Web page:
“Fucking get off my case. It’s none of your god damn business what I do with my tissue! You ever think that maybe I put it there because I plan to use it again instead of just wasting one box of tissue after another using each sheet just once? Fuck!”

My daughter gets really quiet and I can see she’s on the verge of tearing up.

“I’m sorry for yelling at you. I handled that wrong.”

“That’s all right.”

But I know even though she’s says that it’s all right, it really isn’t.

So we read a few chapters of Stewart Little and after a half an hour it’s time for bed…for both of us.

After putting my daughter to bed and giving her a goodnight kiss and head to be myself. I’m totally beat.

Twenty minutes later my partner comes in. She and our daughter often share a short tuck-in conversation before the lights go out.

“We talked for a while about your behavior. She said that she feels that she can’t trust you completely. I told her that she can trust you 100%. That you love her more than anything. I told her that she is part of both of us. Half of her is me and half of her is you. Then she asked in all sincerity, “my eyebrows?”

We got a good chuckle out of that because it was quite obvious the day she was born that she got my thick and bushy meet in the middle eyebrows.

Joking aside, it’s become painfully clear that I’m undermining my super dad status and her security and self-worth with my very infrequent but intense outbursts.

The funny thing is I’m fairly patient, easy-going, have a very high tolerance for chaos and I’m more forgiving and tolerant than my partner, but when I snap it happens very suddenly. Almost too fast for me to see it coming. On the other hand my partner is more of a slow boil type so she has far more warning internally that she’s about to lose it.

So my daughter can’t really read me and sense when it’s time to back off. And I don’t sense it either. So in her mind she has no idea which dad she’s going to get at any one moment.

So that’s my new project. Look for the signs that I’m about to snap so I can learn to catch it before it happens. Kind of like those “early signs of stroke” lists but one tailored to my temper.

Let the learnin’ begin!

File Under: Controlling  Your Temper When Around Children – How Cussing and Angry Words Hurt Your Kids

Jul 27 2012

Killing One Surfboard With Two Stones

Summary: Sometimes Redirection Makes a Bad Situation Worse.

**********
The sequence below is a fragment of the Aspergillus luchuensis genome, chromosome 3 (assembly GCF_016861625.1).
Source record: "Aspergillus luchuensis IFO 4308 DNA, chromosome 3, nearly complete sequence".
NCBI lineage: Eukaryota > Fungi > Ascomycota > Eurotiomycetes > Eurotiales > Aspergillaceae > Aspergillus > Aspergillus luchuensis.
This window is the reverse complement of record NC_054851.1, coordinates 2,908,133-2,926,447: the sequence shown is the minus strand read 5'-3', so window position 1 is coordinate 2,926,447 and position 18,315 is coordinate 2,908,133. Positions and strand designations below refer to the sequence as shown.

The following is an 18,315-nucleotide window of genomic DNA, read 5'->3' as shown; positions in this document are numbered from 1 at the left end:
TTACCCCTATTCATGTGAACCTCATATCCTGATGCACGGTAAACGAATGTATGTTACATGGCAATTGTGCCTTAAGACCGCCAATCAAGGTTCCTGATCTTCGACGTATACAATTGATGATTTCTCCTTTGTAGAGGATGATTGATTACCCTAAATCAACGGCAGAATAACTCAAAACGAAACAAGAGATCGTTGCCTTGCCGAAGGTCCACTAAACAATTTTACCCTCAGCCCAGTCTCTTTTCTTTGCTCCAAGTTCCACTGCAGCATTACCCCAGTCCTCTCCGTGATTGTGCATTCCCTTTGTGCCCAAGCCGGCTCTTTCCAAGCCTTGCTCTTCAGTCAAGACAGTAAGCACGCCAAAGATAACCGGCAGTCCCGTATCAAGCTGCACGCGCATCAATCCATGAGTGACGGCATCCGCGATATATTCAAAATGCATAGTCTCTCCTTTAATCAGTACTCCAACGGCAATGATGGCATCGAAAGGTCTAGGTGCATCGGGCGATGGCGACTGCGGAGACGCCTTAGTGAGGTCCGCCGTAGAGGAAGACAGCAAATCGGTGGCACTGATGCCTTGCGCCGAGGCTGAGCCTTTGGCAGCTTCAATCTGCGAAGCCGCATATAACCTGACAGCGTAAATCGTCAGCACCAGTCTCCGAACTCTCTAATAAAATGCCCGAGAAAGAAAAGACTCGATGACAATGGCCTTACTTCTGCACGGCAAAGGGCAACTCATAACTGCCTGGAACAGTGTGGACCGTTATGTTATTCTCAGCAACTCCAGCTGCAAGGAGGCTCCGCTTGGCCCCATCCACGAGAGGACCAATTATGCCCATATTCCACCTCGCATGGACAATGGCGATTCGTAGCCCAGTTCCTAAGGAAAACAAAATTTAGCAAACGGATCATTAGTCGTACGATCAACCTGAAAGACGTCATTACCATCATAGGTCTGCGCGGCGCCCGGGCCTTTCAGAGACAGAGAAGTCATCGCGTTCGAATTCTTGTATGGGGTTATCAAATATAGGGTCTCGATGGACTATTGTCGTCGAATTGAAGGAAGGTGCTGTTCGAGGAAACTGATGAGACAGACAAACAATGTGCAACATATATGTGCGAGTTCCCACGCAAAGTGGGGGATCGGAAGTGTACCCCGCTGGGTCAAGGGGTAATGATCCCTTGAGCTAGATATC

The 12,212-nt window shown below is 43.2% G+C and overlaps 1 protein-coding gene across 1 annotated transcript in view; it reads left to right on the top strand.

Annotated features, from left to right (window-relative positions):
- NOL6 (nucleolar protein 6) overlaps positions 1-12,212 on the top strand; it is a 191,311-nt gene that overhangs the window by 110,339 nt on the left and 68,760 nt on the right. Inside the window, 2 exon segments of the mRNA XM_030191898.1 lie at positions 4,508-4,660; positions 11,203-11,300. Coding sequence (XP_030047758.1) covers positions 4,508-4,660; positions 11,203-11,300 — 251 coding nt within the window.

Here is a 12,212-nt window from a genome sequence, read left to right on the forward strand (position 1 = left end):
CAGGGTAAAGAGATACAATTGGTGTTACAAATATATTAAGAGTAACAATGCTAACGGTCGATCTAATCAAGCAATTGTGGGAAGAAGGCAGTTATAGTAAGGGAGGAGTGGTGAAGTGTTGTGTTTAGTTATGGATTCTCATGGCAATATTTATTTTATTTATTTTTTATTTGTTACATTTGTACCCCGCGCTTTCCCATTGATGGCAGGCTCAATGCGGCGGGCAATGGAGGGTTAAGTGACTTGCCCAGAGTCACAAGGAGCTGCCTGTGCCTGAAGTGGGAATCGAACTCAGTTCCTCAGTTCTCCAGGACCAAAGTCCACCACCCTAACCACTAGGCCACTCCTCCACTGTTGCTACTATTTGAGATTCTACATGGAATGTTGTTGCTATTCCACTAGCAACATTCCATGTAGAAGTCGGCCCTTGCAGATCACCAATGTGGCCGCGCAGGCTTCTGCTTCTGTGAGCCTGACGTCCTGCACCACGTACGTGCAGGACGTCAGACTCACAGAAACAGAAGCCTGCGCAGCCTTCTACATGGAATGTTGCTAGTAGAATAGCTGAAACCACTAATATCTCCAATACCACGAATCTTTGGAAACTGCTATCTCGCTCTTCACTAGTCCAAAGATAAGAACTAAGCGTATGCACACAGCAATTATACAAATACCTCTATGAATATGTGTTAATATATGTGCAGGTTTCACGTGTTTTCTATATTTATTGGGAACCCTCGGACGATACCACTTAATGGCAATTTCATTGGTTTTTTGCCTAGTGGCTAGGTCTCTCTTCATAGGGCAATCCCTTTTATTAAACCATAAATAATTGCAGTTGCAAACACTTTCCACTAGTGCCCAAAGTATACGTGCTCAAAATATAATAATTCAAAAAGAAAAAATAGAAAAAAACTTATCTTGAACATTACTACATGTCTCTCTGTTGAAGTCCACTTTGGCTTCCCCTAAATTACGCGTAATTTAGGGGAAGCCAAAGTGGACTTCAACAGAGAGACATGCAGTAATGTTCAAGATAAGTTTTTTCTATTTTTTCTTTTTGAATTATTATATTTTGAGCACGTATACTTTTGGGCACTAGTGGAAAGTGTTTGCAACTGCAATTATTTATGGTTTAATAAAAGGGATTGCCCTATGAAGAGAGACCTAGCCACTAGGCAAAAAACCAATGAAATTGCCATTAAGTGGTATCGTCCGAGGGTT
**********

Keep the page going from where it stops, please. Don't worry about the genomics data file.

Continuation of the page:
Relay race at Capitola Beach. My daughter's in the blue shirt with the red rash guard and the boys red swim trunks of course..

So I’m at Capitola Beach picking up my daughter after Junior Guards because it’s Wednesday, which is laundry day. This means I take over daughter scheduling duties because, as the name implies, my partner is doing laundry instead. Because it’s Wednesday. Which is laundry day.

But it’s such a beautiful day that me and a couple of others dads I know decide to hang out afterwards and let the kinds play some more.

And as is typical of Capitola in the summertime, and especial after Junior Guards lets out, the beach is packed.

I’m heading to the water on the left side of the jetty when I spot a little girl, perhaps two years old at best, and she’s grinding a rock into the bottom of a surfboard that’s attached to a bike.

I watch for about thirty seconds and don’t see any parents around. So I walk over.

“Excuse me. You shouldn’t hit a surfboard with a rock. It hurts it. Here’s another rock, bang these two together.”

She takes the rock in her free hand, looks at me for a few seconds, and then starts clacking the two together. There, mission accomplished! What a smart, proactive, and responsible parent I am!

I tell my buddies the story and when I look back to point out the girl, she’s now grinding both rocks into the bottom of the surfboard. Oops.

I watch for a while and still no parent. However, another good Samaritan tries to run interference. She likewise has no success in stopping her.

Poor surfboard.

 File Under: Unintentionally Making a Bad Situation Worse.

Jul 10 2012

Wild Child – Horseplay and Roughhousing Should be Encouraged as Much as Reading, Writing, and Arithmetic

Summary: Encouraging Kids, and Especially Girls, to Explore Their Physical Boundaries and the Importance of Horseplay, Roughhousing and Goofing Around to Their Development.

It’s Saturday morning and my daughter and her friend are sitting across from me at our favorite breakfast hangout Silver Spur. We’re sitting at the only table that has a wooden bench. The back is high and smooth. My daughter’s friend is sitting on her lap and is rocking back and forth pushing her weight of her back into my daughter which forces her head into the back of the bench.





This rhythmic rocking and my daughter‘s head thumping goes on for about 30 seconds at which point I interrupt their fun.

“Hey, are you OK with this?  How does your head feel?”

They stop and my daughter looks at me like I just asked the stupidest question in the world.

“Uh, yeah…I’m fine.”

“Ok, just checking.”

They continue where they left off.





Then my daughter’s friend stops, gets off her lap, and sits down.

“Ok, now you do me!”